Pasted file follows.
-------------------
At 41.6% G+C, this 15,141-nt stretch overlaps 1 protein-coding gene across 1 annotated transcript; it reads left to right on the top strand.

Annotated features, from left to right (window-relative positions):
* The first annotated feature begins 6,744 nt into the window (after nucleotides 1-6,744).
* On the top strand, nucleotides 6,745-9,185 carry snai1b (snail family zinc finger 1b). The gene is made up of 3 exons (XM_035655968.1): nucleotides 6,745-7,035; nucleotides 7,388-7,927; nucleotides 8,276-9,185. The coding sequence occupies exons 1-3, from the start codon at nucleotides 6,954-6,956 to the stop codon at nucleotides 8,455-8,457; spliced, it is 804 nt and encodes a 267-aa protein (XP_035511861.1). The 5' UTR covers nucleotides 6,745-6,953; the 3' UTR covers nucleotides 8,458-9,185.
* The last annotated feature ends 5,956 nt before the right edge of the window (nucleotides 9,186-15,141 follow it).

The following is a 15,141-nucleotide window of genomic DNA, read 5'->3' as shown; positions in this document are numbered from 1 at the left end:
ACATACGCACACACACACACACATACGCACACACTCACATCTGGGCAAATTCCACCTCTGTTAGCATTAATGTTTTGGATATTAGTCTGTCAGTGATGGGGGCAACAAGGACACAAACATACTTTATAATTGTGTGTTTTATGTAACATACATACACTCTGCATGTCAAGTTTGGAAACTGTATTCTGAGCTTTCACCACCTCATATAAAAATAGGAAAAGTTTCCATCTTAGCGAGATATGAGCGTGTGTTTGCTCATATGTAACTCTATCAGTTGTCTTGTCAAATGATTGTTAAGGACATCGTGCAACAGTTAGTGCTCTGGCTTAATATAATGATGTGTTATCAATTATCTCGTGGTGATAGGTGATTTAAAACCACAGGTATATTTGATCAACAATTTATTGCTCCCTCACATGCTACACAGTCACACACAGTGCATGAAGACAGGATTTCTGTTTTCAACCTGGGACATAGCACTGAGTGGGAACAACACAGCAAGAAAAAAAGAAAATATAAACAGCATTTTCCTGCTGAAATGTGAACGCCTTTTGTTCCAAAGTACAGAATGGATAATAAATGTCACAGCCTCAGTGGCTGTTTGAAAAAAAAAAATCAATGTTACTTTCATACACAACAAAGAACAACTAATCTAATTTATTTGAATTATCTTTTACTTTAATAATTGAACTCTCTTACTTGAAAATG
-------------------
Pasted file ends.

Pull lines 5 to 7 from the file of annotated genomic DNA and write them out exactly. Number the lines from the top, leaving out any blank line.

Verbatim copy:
* The last annotated feature ends 5,956 nt before the right edge of the window (nucleotides 9,186-15,141 follow it).

The following is a 15,141-nucleotide window of genomic DNA, read 5'->3' as shown; positions in this document are numbered from 1 at the left end:
ACATACGCACACACACACACACATACGCACACACTCACATCTGGGCAAATTCCACCTCTGTTAGCATTAATGTTTTGGATATTAGTCTGTCAGTGATGGGGGCAACAAGGACACAAACATACTTTATAATTGTGTGTTTTATGTAACATACATACACTCTGCATGTCAAGTTTGGAAACTGTATTCTGAGCTTTCACCACCTCATATAAAAATAGGAAAAGTTTCCATCTTAGCGAGATATGAGCGTGTGTTTGCTCATATGTAACTCTATCAGTTGTCTTGTCAAATGATTGTTAAGGACATCGTGCAACAGTTAGTGCTCTGGCTTAATATAATGATGTGTTATCAATTATCTCGTGGTGATAGGTGATTTAAAACCACAGGTATATTTGATCAACAATTTATTGCTCCCTCACATGCTACACAGTCACACACAGTGCATGAAGACAGGATTTCTGTTTTCAACCTGGGACATAGCACTGAGTGGGAACAACACAGCAAGAAAAAAAGAAAATATAAACAGCATTTTCCTGCTGAAATGTGAACGCCTTTTGTTCCAAAGTACAGAATGGATAATAAATGTCACAGCCTCAGTGGCTGTTTGAAAAAAAAAAATCAATGTTACTTTCATACACAACAAAGAACAACTAATCTAATTTATTTGAATTATCTTTTACTTTAATAATTGAACTCTCTTACTTGAAAATG